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Indiana judge dismisses lawsuit over forfeiture funds

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An Indianapolis judge on Tuesday dismissed a lawsuit that accused 78 county prosecutors of breaking the law by not turning over assets seized from criminals to a state school fund.

Marion Superior Judge Tim Oakes said in his ruling that the suit filed under Indiana's whistleblower law was moot in part because the state already knew about the issue.

State law currently allows law enforcement agencies to keep a portion of seized funds to cover "law enforcement costs" and give the rest to the common school fund, which helps pay for school construction. But the amounts are up to prosecutors' discretion.

While Oakes threw out the suit, he said the system should be reviewed.

"The merits of the issue at the heart of the matter do not deserve to be ignored," Oakes wrote. "Little, if any, logical assessment — much less consistent assessment — appear to enter the prosecutors' minds as they determine their take for pursuing the forfeiture actions."

Attorney General Greg Zoeller, who defended the prosecutors, agreed.

"Having issued our own legal opinion months before this suit was filed, we agree with the court that the system of forfeitures in Indiana is in need of consistency and should be reviewed," Zoeller said in a statement.

He said the Legislature currently is considering a bill that would change how forfeitures are handled.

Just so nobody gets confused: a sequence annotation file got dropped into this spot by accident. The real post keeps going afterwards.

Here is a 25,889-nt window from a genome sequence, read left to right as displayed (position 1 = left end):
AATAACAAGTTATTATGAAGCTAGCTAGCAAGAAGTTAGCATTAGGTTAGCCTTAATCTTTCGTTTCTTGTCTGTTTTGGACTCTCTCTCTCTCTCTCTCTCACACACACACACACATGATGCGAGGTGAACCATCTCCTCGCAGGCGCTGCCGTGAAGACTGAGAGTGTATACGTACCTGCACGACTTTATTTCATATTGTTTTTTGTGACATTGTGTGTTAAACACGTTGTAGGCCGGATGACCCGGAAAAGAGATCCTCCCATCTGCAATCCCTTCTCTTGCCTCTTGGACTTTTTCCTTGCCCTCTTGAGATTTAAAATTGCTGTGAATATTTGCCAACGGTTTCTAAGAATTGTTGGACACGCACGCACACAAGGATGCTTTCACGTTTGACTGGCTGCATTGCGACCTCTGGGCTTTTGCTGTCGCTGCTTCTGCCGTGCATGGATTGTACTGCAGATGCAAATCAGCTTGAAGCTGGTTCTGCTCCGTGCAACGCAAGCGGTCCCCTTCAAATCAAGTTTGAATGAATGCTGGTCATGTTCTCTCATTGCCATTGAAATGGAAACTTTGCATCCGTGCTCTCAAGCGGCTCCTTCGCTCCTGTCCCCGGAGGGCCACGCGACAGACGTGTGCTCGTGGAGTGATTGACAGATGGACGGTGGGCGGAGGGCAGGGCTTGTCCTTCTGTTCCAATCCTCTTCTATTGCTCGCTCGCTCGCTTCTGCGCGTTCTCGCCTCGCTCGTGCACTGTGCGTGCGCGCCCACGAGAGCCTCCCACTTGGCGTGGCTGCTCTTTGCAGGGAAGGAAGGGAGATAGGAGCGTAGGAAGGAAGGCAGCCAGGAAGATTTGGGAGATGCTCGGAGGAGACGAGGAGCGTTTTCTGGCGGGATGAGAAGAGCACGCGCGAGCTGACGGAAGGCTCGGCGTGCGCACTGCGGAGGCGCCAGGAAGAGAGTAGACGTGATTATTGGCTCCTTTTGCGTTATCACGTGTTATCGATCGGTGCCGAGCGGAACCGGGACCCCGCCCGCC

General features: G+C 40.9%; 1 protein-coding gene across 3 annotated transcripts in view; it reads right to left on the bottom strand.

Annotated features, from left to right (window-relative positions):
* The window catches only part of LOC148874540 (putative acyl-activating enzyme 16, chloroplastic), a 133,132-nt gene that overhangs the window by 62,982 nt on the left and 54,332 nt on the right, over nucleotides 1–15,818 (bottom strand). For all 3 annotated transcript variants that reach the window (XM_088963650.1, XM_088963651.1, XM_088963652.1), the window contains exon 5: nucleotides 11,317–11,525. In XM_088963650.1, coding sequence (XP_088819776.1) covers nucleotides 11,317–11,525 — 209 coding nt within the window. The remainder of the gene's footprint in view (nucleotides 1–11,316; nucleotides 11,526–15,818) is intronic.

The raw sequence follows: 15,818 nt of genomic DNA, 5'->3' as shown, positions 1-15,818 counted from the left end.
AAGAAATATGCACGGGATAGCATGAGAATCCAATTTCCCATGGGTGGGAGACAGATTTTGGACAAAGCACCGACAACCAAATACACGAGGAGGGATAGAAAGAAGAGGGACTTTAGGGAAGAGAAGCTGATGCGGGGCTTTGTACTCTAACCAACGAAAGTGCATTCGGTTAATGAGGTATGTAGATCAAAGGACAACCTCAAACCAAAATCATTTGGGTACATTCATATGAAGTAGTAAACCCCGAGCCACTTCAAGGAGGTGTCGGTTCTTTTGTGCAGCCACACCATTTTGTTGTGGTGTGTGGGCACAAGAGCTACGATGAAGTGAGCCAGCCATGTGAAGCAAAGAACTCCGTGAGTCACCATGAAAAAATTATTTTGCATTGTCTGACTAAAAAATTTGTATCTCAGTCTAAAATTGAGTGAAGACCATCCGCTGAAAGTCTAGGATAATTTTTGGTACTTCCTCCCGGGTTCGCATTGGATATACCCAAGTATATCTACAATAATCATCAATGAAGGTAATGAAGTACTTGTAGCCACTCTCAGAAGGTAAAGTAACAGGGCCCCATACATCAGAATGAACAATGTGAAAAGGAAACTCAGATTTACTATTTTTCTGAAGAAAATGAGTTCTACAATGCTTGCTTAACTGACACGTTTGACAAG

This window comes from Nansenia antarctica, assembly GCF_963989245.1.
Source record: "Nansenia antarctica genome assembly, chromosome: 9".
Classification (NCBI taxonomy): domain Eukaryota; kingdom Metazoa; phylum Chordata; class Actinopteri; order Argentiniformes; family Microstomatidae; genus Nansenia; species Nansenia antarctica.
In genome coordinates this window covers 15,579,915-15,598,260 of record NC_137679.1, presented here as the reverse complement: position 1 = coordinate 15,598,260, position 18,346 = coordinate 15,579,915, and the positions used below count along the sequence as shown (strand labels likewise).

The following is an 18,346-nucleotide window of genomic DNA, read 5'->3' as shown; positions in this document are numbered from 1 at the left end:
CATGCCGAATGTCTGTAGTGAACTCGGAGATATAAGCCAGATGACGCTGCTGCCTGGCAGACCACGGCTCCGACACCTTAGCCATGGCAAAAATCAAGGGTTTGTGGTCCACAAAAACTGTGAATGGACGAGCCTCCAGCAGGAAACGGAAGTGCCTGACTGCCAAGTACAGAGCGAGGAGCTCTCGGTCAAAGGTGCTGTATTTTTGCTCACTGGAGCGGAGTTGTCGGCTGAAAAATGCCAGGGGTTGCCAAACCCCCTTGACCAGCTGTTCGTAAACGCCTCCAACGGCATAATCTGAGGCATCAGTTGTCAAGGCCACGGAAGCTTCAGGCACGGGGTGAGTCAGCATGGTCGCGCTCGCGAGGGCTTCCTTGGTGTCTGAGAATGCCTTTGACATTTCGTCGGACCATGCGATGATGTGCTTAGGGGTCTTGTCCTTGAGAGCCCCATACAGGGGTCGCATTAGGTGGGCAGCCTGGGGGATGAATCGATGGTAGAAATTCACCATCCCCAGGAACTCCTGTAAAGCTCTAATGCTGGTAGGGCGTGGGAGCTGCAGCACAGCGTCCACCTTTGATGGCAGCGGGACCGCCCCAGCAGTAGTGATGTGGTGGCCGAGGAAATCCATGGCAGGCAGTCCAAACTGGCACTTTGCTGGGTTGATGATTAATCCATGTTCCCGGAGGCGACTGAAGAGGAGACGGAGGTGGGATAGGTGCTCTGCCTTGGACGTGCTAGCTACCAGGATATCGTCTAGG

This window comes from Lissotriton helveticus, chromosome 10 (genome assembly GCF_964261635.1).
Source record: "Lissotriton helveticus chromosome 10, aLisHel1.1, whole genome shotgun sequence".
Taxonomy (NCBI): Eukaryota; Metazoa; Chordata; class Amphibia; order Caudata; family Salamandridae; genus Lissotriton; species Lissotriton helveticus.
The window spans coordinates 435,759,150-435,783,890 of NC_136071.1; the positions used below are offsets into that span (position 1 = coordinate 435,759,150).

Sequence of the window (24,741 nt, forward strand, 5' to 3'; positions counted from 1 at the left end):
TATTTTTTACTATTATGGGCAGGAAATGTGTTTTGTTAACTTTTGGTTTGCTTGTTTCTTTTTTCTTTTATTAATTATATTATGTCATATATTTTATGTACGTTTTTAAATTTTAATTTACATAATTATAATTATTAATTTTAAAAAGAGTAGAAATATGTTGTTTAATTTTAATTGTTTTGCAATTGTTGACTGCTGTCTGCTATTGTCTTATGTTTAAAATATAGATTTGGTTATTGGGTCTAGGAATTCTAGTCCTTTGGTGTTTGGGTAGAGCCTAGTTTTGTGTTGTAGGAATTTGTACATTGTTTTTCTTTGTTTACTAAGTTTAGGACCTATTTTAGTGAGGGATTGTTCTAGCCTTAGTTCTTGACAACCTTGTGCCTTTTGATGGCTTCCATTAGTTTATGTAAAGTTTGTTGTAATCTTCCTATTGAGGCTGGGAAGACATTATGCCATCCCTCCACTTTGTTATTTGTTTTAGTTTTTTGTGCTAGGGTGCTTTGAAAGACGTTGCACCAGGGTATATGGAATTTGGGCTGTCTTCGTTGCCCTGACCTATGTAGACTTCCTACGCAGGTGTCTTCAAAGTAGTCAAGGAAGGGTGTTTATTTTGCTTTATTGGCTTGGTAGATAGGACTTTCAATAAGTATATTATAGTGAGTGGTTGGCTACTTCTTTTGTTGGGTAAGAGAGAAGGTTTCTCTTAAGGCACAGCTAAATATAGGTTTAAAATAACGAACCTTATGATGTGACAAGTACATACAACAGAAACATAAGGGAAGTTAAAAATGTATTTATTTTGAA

"The details are being refined by the Legislature, but I support creating a clear, unambiguous method of calculating the civil forfeiture funds that law enforcement and schools can receive," Zoeller said.

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  • Don't blame IBJ
    Mr. Ogden, this is an Associated Press article.
  • Unconstitutional
    Unfortunately the IBJ overlooked the major part of the opinion in which Judge Oakes proceeds to state that the civil forfeiture statute itself quite likely violates the Constitution, and directly refutes the AG's advisory opinion on the issue where the AG attempts to make some distinction between "civil" and "criminal" forfeiture.

    Unfortunately AG Zoeller has not cooperated in our attempts to enforce the existing civil forfeiture law or seek an accounting of the millions of dollars that has been misappropriated over the years. As a result, we may simply amend the complaint to include the constitutionality claim and have the entire civil forfeiture law struck down as unconstitutional.

    Paul K. Ogden
    ROBERTS & BISHOP

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